What comes first? Thought or emotion? A difficult question to answer. I have a few theories on that, and maybe you will agree. It is my thoughts 🙂 on how we can use our mind to heal and recover our health. Or better, how not to use our minds.
I believe that most of the time, thoughts come first. This means that our body feels and experiences an emotion, after we think something – whether it is pleasant, bad, frustrating, etc. The thought stems from a belief or judgment as to what we are experiencing in our environment. We then feel the emotion associated with that belief or judgment.
Some people say, I don’t know why I feel the way I do, I just feel that way sometimes. This is sometimes described as your mood. In other words, you experience a feeling or emotion, without an obvious cause, but the cause if you! Namely, you have a thought, and usually the thought keeps going over and over in your mind, usually unconsciously, until it creates the emotion. If the emotion is negative, then it creates an uncomfortable emotion that signals to you, hey something is not right here….either you have to change something or figure out what thought, belief, or judgment has high-jacked your mind! This is what I term as internal stress. Your unconscious thoughts create a negative emotion that high-jacks your primitive brain, the limbic system, that keeps you in the fight-or-flight mode. This signal tells your adrenal glands to release cortisol because you are under stress, and there begins the internal feeling of being overwhelmed.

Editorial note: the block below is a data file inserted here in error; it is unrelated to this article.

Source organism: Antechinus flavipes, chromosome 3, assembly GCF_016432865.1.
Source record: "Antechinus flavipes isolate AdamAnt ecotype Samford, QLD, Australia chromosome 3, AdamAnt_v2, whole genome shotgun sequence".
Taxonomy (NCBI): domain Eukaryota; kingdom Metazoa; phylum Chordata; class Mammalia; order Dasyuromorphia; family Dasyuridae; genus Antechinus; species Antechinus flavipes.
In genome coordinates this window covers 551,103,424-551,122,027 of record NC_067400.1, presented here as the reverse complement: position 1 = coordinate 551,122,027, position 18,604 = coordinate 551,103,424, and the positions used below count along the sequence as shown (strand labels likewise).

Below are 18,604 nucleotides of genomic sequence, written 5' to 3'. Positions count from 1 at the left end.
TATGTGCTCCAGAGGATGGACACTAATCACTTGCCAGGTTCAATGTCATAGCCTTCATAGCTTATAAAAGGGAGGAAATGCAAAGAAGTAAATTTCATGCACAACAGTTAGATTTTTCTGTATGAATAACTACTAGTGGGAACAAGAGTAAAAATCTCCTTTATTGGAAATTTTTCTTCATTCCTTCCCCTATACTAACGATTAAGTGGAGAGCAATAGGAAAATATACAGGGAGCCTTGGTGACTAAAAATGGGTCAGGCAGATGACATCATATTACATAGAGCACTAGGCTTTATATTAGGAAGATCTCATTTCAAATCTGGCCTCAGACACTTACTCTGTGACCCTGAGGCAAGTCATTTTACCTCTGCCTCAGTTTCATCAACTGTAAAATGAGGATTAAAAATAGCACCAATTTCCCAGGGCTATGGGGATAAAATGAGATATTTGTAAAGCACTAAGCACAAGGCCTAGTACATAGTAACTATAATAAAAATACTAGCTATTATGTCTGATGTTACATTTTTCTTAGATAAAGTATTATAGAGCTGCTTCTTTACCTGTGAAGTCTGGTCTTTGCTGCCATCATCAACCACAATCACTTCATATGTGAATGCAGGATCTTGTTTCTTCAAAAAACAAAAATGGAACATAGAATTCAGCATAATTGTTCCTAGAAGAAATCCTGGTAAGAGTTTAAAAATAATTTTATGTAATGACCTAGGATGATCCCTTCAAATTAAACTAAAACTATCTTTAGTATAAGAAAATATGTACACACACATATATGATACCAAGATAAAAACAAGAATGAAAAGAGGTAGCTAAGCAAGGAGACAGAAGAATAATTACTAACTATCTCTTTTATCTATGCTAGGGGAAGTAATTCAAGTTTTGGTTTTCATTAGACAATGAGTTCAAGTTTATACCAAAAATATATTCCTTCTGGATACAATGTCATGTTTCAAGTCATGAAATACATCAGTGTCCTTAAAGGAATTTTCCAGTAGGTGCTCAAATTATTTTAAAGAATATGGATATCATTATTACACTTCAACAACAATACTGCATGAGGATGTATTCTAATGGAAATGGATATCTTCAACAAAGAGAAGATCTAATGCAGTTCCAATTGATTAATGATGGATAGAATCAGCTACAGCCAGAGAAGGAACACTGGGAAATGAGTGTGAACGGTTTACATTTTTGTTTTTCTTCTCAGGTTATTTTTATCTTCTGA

Cortisol is healthy to a large extent, however in either excess or too little, it affects your body and the ability to heal and feel nourished. It affects blood sugar (high cortisol increases blood sugar), suppresses the immune system, and aids in the metabolism of food.
Coming back to what comes first….thought or emotion… there are times when emotion comes first, and you hear things like « the emotion just came over me, and I felt it in my body » – there could be sadness or some tears, but the person does not describe it as a negative feeling. In fact, usually they are smiling when they say this. In this instance, it is the entire nervous system responding to the environment, or the energy of something, that is actually positive. Some people may experience this when they are appreciating an art form, or are engaged in art, since art is largely a reflection of emotion, both to reveal what we all seem to feel and the human condition that we are not alone. The mind stops to think, and the intelligence of the body tells you what is going on. In some ways, this body intelligence may be more important than the mind.
While the mind is great to execute tasks, and establish the necessity to monitor an intervention, it may not always be the best for survival. In our society, that is something to think about….
In Chinese medicine, emotions are linked to organs, which tells us that the mind may be the master controller, but may not be what makes us feel better and helps us to recover from suffering.